American Airlines and Qantas, in a submission to the US Department of Transportation (US DoT), filed (04-Dec-2018) a joint response to answers concerning their application for antitrust immunity (ATI) for their proposed trans Pacific joint business agreement (JBA). The carriers said the proposed JBA is expected to provide the following benefits:
- Generation of consumer benefits valued at up to USD310 million p/a, stimulating additional demand of 180,000 new passengers p/a;
- “Substantially” improve quality of travel to the Australasia region;
- ATI refusal risks “significant loss” of connectivity, putting important routes at “significant risk” including Qantas’ Sydney-Dallas/Fort Worth service which is estimated to generate USD133 million in consumer benefits p/a.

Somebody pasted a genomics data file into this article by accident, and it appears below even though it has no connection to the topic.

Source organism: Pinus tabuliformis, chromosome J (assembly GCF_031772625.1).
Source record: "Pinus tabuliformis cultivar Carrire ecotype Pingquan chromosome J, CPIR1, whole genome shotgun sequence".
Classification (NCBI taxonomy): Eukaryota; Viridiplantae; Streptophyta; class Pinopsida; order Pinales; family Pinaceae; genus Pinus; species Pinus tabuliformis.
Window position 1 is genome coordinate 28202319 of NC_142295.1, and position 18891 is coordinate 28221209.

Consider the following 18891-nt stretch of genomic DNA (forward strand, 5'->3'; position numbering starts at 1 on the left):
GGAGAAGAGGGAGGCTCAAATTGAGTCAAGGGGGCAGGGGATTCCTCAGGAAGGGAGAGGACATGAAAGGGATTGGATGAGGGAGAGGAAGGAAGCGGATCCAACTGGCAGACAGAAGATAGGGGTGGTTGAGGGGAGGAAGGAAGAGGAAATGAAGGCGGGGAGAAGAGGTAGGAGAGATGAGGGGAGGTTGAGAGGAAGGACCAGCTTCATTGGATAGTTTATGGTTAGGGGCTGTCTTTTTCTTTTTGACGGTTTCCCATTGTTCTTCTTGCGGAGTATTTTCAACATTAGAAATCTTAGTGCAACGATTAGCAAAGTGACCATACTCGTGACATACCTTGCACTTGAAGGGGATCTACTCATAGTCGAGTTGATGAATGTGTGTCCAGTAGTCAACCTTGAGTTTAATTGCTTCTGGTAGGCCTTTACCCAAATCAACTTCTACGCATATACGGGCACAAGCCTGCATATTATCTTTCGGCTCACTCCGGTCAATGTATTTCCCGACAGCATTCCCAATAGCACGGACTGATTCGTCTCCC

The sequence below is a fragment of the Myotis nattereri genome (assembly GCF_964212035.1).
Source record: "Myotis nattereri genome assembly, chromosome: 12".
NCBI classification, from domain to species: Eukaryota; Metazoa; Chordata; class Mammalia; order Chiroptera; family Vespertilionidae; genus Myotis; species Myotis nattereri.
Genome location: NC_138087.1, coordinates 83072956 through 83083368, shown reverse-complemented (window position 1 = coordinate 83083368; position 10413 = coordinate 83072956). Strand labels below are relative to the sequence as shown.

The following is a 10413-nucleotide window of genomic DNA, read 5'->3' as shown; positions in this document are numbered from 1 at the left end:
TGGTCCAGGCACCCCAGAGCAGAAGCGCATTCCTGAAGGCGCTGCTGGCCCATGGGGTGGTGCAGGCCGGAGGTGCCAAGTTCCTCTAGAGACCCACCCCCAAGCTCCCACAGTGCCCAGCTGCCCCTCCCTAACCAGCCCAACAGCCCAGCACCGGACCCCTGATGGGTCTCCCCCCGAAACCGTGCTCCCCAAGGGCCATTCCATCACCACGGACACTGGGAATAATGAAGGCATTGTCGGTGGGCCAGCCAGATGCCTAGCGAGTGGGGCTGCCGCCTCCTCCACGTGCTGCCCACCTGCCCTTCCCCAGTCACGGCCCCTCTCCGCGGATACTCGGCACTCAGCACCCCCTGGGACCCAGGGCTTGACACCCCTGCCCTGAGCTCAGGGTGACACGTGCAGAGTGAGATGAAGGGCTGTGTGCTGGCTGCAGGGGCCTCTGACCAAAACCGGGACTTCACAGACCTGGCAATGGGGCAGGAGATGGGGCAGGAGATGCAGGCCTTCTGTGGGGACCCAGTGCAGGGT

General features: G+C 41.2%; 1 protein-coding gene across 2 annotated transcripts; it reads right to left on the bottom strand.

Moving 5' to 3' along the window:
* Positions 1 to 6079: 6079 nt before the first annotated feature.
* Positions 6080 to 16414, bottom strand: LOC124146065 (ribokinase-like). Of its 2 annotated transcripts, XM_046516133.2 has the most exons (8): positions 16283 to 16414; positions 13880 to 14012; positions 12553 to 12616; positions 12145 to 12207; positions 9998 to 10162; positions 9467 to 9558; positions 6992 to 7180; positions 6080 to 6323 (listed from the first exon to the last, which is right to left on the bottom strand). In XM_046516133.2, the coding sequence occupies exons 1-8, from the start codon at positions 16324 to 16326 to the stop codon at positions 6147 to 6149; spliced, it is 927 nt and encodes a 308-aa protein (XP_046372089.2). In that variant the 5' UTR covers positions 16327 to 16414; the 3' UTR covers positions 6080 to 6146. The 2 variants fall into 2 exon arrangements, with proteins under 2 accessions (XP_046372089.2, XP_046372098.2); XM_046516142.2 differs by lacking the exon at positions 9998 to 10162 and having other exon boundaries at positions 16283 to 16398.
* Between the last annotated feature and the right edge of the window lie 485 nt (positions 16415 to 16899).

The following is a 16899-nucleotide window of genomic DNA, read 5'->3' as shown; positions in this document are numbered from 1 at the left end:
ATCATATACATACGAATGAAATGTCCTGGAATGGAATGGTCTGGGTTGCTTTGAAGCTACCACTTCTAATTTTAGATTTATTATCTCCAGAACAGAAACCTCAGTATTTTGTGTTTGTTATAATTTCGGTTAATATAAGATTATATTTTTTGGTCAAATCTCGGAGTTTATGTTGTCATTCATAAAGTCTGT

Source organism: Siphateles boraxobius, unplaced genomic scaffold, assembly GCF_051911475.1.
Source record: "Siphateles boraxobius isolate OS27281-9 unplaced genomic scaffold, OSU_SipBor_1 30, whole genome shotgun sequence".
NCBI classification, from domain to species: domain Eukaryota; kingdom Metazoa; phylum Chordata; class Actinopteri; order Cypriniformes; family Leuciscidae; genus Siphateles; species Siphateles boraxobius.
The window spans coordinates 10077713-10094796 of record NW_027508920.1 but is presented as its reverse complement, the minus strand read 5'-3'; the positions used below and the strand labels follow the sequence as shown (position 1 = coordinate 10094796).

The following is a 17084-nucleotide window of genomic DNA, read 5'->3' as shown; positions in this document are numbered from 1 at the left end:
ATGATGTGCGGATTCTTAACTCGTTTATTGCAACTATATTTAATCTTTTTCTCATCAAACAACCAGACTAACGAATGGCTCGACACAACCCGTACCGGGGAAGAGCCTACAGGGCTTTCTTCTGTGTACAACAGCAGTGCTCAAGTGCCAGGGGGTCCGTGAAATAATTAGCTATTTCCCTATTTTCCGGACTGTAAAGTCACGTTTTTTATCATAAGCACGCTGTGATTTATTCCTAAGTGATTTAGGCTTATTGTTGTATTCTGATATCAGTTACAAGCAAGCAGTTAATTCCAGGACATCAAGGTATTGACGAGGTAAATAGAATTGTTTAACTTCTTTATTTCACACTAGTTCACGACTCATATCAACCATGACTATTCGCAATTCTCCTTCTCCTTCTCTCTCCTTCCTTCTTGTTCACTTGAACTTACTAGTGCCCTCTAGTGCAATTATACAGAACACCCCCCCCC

The carriers argued revenue pooling JBAs result in connecting fares close to 8% lower than interline/codeshare fares and nearly as low as airfares for online connecting service on a single carrier. They also noted “widespread support” for the JBA, which has been approved by regulatory authorities in Australia and New Zealand. US DoT received signatures from 1138 supporters across constituencies, including 64 US state and local officials, 17 airports, 825 travel agents, 45 business associations, 87 individual corporations and 26 other non profits, universities and organisations from 37 US States and 28 countries in the Americas and Australasia. The carriers concluded no party has identified any specific consumer harms likely to result from the JBA, with only JetBlue proposing the US DoT limit its ATI grant for three to five years with a renewal requirement thereafter. [more – original PR]